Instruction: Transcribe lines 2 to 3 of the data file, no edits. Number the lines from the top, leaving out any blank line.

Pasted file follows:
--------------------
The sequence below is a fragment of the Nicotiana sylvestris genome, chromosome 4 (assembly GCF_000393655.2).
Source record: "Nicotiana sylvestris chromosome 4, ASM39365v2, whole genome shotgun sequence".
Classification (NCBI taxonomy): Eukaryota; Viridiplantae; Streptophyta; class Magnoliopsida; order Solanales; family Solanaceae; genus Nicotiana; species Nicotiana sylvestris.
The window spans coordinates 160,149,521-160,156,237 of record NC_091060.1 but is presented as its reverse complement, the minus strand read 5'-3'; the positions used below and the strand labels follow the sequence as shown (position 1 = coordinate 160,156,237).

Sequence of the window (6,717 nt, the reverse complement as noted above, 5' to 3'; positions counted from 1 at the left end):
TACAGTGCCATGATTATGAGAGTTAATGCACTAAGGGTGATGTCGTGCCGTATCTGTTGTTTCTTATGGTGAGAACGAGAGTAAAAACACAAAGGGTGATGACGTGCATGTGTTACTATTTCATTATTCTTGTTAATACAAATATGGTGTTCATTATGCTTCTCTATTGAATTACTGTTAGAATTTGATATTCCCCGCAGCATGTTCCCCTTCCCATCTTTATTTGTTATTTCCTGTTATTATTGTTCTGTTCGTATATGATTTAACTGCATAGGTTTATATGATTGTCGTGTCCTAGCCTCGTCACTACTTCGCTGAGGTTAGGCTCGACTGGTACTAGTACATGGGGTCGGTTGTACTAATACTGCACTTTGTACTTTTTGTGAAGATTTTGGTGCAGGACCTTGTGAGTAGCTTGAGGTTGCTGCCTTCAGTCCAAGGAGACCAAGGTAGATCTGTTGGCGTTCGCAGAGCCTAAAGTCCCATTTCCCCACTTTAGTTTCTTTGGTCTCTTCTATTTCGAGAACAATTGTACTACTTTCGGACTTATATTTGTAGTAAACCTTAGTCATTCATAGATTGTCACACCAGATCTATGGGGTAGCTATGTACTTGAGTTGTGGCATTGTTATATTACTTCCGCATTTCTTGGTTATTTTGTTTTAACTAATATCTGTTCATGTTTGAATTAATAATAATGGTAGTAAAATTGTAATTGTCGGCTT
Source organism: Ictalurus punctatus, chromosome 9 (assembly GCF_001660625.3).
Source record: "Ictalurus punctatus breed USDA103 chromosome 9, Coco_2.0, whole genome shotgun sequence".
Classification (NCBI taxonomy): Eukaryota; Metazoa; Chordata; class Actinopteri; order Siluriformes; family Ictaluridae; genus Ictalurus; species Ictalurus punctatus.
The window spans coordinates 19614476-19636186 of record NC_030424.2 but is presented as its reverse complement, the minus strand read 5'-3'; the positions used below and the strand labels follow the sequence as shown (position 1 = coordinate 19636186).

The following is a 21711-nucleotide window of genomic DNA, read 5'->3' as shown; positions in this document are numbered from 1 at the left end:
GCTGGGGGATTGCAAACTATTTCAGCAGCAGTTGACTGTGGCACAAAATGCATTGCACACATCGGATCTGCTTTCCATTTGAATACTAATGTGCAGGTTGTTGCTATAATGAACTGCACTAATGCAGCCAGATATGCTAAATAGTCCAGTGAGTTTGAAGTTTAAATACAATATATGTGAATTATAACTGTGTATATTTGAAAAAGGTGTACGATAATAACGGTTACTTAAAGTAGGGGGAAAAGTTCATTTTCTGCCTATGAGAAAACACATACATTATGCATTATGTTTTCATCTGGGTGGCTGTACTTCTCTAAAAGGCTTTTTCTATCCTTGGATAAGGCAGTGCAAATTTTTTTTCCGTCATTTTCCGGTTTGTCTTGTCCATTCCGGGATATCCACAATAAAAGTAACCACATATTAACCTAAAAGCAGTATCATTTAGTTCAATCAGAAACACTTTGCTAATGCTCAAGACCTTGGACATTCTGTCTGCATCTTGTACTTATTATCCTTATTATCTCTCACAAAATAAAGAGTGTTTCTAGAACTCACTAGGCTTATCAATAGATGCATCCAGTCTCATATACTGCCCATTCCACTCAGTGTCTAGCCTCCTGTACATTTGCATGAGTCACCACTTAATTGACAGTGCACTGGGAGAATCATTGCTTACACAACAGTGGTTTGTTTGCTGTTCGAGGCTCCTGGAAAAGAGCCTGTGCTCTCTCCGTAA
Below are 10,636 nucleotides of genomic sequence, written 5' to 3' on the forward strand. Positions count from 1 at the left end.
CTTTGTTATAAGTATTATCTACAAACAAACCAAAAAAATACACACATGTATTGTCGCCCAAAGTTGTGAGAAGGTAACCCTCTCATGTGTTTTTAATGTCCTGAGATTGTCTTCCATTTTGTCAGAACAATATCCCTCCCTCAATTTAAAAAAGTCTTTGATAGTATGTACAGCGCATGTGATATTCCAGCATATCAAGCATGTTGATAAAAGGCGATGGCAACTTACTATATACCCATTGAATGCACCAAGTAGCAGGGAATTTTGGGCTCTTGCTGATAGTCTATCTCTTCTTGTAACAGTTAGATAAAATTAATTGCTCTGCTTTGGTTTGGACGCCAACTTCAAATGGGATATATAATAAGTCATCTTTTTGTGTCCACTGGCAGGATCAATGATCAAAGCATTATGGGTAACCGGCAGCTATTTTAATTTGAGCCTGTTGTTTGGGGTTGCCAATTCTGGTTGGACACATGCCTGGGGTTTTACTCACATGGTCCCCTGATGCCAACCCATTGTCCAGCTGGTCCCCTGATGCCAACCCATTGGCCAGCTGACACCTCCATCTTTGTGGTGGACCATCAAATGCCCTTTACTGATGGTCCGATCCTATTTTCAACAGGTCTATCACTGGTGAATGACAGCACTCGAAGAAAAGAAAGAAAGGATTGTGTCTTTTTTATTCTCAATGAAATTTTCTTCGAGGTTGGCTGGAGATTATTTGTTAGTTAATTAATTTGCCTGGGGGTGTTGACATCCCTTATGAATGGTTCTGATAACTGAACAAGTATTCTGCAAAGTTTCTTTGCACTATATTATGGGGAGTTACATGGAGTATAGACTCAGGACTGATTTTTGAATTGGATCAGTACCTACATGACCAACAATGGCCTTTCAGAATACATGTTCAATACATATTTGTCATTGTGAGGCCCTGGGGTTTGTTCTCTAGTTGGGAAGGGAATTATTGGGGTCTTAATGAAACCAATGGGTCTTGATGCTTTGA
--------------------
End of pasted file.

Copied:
Source record: "Nicotiana sylvestris chromosome 4, ASM39365v2, whole genome shotgun sequence".
Classification (NCBI taxonomy): Eukaryota; Viridiplantae; Streptophyta; class Magnoliopsida; order Solanales; family Solanaceae; genus Nicotiana; species Nicotiana sylvestris.